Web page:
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Litteris
New Languages and Readings in Digital Contexts. Novas Linguagens e Leituras em Contextos Digitais.
Curated by Luciana Viter
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These Scholars Have Been Pointing Out Atticus Finch's Racism for Years | Laura Marsh | New Republic

These Scholars Have Been Pointing Out Atticus Finch's Racism for Years | Laura Marsh | New Republic | Litteris | Scoop.it

The portrayal of Atticus Finch, the lawyer hero of To Kill A Mockingbird, as a racist in Harper Lee’s new novel, Go Set A Watchman, has been variously described as a “bombshell,” “shocking” and a “revelation” in early reviews. The New York Times suggested that the new novel “could also reshape Ms. Lee’s legacy.”

 

Yet scholars who have written on race and the legal system in To Kill A Mockingbird are less surprised. “If you read the book from a racial justice perspective,” Katie Rose Guest Pryal, a novelist and former law professor, commented, “it wouldn’t surprise you that this is who Atticus is.”

In fact, there is a well-established body of scholarship on To Kill A Mockingbird that draws attention to flaws in Atticus’s character.

 

Click headline to read more and access hot links--


Via Chuck Sherwood, Senior Associate, TeleDimensions, Inc
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Heart of Success? Compelling Characters: 3 Storytelling Lessons

Heart of Success? Compelling Characters: 3 Storytelling Lessons | Litteris | Scoop.it
To perfect your brand of storytelling, you need to become a master of character development. Here are three lessons you can't miss.

Via Karen Dietz
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Karen Dietz's curator insight, March 23, 3:04 PM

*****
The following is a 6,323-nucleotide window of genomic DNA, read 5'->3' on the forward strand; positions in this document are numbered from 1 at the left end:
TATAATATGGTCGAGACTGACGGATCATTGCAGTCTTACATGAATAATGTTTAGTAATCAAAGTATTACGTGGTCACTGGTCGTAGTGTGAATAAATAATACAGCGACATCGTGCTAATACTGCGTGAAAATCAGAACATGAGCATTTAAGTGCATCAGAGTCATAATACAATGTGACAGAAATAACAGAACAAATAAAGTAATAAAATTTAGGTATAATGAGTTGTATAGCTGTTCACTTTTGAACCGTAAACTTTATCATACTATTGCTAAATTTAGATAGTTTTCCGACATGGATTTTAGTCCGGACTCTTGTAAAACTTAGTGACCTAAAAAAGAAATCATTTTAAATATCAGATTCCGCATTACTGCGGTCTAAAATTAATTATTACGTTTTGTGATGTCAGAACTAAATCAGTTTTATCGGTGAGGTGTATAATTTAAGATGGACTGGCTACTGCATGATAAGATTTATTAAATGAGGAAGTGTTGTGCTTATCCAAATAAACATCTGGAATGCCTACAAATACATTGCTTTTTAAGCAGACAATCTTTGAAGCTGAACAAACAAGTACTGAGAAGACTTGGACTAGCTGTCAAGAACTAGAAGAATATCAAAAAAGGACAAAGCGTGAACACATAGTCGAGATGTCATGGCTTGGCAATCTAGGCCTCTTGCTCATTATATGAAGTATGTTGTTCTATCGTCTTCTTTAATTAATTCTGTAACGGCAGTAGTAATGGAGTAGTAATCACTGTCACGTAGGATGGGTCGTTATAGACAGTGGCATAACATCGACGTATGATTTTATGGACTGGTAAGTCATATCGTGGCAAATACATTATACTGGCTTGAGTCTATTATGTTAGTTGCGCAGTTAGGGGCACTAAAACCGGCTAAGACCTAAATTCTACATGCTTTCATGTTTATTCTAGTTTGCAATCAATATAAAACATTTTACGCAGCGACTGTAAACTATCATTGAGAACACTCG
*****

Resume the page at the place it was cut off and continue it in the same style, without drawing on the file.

What a great post Ted Karczewski @TeddyHK wrote about what creates fabulous stories. The secret is in creating fabulous characters.


I agree. Here are 3 solid how-to tips for crafting successful business stories by focusing on the characters.


As Ted says, "Characters are the heart and soul of a good story. In order to become an effective brand storyteller, you first need to identify and develop your main characters. Here’s how:..."


Enjoy this piece and focus on your characters. You'll be glad you did.


This review was written by Karen Dietz for her curated content on business storytelling at www.scoop.it/t/just-story-it

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12 Character Writing Tips for Fiction Writers | Writing Forward

12 Character Writing Tips for Fiction Writers | Writing Forward | Litteris | Scoop.it
Use these character writing tips as a checklist to see if your characters possess all the depth and complexity of real people.

Via Ms Webster
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Writing in Deep POV

Writing in Deep POV | Litteris | Scoop.it
Deep POV brings your reader and your character closer together. Learn one surefire technique to go deep and bridge the gap.
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Ghosts in the machine: how AI research is bringing game characters to life

Ghosts in the machine: how AI research is bringing game characters to life | Litteris | Scoop.it
In an era of crowd-sourced machine intelligence, games may be about to do what authors have been trying to do for centuries
The ambition to create real, believable characters has been a cornerstone of literature since the 19th century.

Via Monica S Mcfeeters
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Don't Be Afraid To Let Your Characters Talk - Understanding Introspection

I do believe that writers lately have been taught to be afraid of narration. You know what I am talking about - those lengthy paragraphs that do nothing more than to "slow the story down." Writers have been pounded so much with the idea of show don't tell and that we have to always keep the story moving forward. Narration and lengthy introspection is simply not going to do it.


Via mooderino
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Should Secondary Characters Change?

Should Secondary Characters Change? | Litteris | Scoop.it

There are some good reasons to keep secondary characters (both friend and foe) fixed in how you represent them in a story.